I posted before on how universities seek profits instead of helping students develop good financial literacy and habits. Here are some tips on how you should use your credit card. College Credit-Card Hustle
Using state public disclosure laws, Business Week has obtained more than two dozen confidential contracts between major schools and card-issuing banks keen to sign up undergraduates with mounting expenses for tuition, books, and travel. In some instances, universities and alumni groups receive larger payments from the banks if students use their school-branded cards more frequently.
The growing financial alliance between schools and banks raises questions about whether universities are encouraging students to incur additional high-interest debt at a time when many young people graduate from college owing tens of thousands of dollars.
Universities rarely negotiate favorable terms for their students, according to people familiar with the practice. On the contrary, some schools and booster groups entice undergraduates to sign up for cards with low initial interest rates that are soon replaced by steep double-digit rates.
Schools (and if some try to play legal games about alumni associations being separate, I don’t accept that) should fully disclose exactly what they are doing. I know they can make all sorts of excuses about why being open and honest is not right for them. Well, I think it is easy to predict they will be selling out their students and hiding that fact (if they must be open about what they are doing they will avoid some of the most egregious behavior because they know there will be consequences if they obviously sell out students). And, now Business Week has evidence that many are.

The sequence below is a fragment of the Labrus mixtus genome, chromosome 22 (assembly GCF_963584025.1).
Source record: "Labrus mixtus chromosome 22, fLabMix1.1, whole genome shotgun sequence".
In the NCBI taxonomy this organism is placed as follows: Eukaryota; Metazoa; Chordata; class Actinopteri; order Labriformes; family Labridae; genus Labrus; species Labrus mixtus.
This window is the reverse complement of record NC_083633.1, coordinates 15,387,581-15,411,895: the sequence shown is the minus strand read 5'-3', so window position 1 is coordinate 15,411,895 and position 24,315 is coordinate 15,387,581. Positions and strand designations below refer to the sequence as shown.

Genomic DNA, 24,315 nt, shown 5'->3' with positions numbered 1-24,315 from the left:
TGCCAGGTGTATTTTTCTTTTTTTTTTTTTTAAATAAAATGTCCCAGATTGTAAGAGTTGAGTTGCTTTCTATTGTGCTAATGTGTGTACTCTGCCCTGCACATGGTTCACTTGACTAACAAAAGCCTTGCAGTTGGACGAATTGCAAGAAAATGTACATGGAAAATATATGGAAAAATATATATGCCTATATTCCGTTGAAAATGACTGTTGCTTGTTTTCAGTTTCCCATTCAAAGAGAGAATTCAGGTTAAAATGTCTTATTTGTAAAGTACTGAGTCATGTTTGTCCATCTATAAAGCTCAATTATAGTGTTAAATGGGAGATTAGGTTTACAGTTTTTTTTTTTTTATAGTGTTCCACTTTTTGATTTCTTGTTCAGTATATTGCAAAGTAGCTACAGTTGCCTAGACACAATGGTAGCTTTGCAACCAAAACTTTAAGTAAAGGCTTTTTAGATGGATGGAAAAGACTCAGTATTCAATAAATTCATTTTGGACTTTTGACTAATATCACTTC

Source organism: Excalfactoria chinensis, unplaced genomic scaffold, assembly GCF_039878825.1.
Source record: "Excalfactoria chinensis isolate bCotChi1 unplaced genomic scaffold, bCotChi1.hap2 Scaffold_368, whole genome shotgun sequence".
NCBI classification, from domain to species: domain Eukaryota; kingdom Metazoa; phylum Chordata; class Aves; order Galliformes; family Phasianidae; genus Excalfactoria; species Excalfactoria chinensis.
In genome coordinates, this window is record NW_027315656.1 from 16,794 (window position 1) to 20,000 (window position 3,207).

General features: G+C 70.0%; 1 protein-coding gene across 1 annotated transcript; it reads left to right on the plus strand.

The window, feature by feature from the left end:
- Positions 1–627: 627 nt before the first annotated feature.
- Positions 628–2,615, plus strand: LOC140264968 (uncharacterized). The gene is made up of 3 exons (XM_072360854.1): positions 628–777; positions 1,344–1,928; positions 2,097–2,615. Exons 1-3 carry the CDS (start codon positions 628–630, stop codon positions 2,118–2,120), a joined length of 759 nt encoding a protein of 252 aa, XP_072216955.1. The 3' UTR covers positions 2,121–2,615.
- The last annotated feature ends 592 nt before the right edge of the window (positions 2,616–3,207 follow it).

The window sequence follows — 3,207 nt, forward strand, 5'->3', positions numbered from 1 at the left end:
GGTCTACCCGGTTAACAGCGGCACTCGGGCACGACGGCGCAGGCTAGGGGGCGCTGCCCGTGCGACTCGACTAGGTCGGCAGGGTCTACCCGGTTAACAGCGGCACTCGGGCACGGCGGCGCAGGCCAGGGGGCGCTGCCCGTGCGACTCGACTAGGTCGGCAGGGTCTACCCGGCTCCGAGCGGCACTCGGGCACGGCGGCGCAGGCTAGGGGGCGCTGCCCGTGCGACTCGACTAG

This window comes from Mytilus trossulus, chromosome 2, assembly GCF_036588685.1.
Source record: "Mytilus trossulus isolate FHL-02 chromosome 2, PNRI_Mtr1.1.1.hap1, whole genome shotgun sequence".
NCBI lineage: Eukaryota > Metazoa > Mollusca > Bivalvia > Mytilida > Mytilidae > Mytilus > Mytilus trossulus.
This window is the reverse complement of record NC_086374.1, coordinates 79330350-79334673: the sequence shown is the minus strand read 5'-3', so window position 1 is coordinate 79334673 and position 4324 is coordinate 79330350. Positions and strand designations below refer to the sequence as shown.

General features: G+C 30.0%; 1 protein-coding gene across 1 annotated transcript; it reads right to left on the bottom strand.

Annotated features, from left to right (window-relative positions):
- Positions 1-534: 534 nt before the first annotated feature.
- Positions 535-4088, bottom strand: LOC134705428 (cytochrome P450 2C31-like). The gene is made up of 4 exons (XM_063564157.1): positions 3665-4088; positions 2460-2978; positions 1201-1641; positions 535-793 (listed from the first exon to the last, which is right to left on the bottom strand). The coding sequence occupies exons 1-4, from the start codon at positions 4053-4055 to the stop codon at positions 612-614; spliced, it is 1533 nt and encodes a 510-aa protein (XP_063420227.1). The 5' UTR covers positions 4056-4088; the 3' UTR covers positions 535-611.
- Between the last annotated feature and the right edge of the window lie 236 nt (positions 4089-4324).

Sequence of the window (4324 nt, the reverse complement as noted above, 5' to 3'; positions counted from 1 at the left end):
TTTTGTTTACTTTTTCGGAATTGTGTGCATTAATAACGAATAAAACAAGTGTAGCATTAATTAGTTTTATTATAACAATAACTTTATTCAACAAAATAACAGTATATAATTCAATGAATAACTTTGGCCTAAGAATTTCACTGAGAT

If a school is not open and honest about the deals they are making just assume they are selling out the students for their own gain. I can’t really see why we would want to support such behavior and I would encourage us not to.
It is possible some will put the students interests first and then not want to verify they are doing so with public disclosure. I guess I am too cynical to accept such claims anymore. Too many of schools have sold out students for financial gain (not just on credit cards, student loan scandals…). So I just can’t take the word of schools that they are doing what is right for students but just don’t feel like publicly disclosing all the details.
Credit card companies (or anyone else) trying to play on the poor ability for people to think with teaser rates and the like are bad enough. Organizations that supposedly exist to benefit their members (students for school or alumni for alumni associations) that try to trick members into bad decisions need to have their leaders replaced. We have gotten so used to boards and senior leaders that do things that are so egregious that we don’t even think of trying to con those you supposedly exist to help as completely unacceptable behavior.